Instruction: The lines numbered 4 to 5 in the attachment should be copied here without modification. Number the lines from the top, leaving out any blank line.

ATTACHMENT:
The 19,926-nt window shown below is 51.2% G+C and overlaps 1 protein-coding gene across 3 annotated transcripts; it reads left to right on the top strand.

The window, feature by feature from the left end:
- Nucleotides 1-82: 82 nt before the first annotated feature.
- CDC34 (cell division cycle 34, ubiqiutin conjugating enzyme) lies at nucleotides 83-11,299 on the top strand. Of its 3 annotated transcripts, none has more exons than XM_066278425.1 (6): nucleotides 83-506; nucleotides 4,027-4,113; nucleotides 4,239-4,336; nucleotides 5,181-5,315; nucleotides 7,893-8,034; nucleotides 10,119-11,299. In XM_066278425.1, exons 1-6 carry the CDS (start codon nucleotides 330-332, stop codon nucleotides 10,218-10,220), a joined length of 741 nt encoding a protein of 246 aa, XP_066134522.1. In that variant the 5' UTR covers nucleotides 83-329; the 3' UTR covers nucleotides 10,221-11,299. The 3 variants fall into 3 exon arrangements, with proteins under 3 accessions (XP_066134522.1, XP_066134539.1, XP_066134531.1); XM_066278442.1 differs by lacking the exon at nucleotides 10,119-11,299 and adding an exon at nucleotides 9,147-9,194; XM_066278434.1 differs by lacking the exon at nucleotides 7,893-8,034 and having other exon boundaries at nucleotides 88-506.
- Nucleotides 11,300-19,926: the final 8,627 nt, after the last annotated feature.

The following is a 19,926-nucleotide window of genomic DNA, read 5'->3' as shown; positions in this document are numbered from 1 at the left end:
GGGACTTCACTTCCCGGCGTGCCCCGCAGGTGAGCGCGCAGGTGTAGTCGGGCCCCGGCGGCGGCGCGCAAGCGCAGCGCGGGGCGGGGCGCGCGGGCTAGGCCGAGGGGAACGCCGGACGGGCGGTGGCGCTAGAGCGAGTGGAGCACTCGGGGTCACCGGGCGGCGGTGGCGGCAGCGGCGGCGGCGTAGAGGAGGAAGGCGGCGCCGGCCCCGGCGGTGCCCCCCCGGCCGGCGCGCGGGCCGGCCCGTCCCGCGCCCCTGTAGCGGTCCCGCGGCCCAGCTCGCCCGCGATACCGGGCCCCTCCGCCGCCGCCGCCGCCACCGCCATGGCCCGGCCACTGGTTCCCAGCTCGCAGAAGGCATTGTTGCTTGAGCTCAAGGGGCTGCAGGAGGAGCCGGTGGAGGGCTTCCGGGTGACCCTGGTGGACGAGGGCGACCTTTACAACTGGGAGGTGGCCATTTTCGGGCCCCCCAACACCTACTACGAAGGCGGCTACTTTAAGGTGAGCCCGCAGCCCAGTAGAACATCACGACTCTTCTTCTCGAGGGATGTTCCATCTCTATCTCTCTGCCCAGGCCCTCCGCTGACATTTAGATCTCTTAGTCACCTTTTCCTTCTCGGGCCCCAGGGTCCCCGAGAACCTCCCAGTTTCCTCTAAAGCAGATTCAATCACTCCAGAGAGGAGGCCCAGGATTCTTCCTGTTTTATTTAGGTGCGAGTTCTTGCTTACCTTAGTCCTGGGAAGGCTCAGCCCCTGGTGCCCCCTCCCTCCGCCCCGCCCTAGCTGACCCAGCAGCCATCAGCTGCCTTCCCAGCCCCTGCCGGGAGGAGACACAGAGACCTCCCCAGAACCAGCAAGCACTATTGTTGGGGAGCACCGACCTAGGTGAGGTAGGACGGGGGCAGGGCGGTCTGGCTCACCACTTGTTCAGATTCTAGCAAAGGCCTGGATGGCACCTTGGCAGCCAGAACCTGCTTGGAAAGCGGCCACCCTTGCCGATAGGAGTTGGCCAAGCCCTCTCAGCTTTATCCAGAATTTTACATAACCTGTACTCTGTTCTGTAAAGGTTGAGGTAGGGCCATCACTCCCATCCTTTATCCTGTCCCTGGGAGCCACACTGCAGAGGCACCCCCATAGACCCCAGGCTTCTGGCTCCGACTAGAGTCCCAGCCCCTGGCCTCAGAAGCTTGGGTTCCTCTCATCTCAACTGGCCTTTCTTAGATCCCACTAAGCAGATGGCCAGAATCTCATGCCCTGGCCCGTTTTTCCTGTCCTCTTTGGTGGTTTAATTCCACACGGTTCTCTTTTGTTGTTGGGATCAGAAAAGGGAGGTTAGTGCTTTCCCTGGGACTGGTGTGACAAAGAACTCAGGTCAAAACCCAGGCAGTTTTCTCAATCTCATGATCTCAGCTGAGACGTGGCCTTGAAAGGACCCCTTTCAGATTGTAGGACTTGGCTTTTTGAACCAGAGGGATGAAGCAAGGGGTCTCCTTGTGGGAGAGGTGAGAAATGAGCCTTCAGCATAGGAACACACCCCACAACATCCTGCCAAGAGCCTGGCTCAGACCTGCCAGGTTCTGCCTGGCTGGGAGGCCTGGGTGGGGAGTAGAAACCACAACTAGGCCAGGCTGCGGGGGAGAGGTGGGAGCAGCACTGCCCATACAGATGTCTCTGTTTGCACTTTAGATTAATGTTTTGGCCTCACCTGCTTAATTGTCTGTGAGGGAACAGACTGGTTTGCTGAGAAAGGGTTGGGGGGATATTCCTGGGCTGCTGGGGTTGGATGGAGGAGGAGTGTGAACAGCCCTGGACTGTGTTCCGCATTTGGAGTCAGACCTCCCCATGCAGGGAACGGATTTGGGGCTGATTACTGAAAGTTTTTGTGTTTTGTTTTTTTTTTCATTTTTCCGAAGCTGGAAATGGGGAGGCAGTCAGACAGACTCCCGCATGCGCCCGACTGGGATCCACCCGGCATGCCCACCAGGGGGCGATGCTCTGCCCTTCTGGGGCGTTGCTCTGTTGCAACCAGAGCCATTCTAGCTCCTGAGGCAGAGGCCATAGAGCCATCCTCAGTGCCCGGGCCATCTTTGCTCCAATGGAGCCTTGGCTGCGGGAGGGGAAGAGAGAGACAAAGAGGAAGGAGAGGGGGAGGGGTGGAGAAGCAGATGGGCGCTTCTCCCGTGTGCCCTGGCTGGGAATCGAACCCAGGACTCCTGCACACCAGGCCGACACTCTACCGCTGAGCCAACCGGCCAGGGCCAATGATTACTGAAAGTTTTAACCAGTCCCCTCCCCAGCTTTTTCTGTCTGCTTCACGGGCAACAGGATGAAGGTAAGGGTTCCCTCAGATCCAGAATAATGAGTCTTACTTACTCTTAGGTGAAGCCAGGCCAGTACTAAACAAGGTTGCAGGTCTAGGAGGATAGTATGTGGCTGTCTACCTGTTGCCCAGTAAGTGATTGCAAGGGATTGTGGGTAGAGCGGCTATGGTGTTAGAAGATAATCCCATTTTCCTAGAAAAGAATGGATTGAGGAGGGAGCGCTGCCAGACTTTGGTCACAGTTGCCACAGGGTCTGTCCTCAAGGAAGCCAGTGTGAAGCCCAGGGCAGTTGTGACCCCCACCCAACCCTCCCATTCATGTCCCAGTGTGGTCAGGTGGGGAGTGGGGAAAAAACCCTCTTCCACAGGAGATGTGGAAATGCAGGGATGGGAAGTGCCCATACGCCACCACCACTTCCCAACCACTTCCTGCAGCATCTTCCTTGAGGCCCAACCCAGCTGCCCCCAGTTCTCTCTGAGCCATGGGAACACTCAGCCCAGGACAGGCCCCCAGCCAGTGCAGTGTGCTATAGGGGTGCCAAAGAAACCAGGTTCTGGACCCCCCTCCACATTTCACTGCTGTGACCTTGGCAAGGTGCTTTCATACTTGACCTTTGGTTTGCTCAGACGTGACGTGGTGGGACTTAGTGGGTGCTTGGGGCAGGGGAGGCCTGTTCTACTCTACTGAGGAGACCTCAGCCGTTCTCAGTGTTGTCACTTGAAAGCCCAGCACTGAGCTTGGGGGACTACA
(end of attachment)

- CDC34 (cell division cycle 34, ubiqiutin conjugating enzyme) lies at nucleotides 83-11,299 on the top strand. Of its 3 annotated transcripts, none has more exons than XM_066278425.1 (6): nucleotides 83-506; nucleotides 4,027-4,113; nucleotides 4,239-4,336; nucleotides 5,181-5,315; nucleotides 7,893-8,034; nucleotides 10,119-11,299. In XM_066278425.1, exons 1-6 carry the CDS (start codon nucleotides 330-332, stop codon nucleotides 10,218-10,220), a joined length of 741 nt encoding a protein of 246 aa, XP_066134522.1. In that variant the 5' UTR covers nucleotides 83-329; the 3' UTR covers nucleotides 10,221-11,299. The 3 variants fall into 3 exon arrangements, with proteins under 3 accessions (XP_066134522.1, XP_066134539.1, XP_066134531.1); XM_066278442.1 differs by lacking the exon at nucleotides 10,119-11,299 and adding an exon at nucleotides 9,147-9,194; XM_066278434.1 differs by lacking the exon at nucleotides 7,893-8,034 and having other exon boundaries at nucleotides 88-506.
- Nucleotides 11,300-19,926: the final 8,627 nt, after the last annotated feature.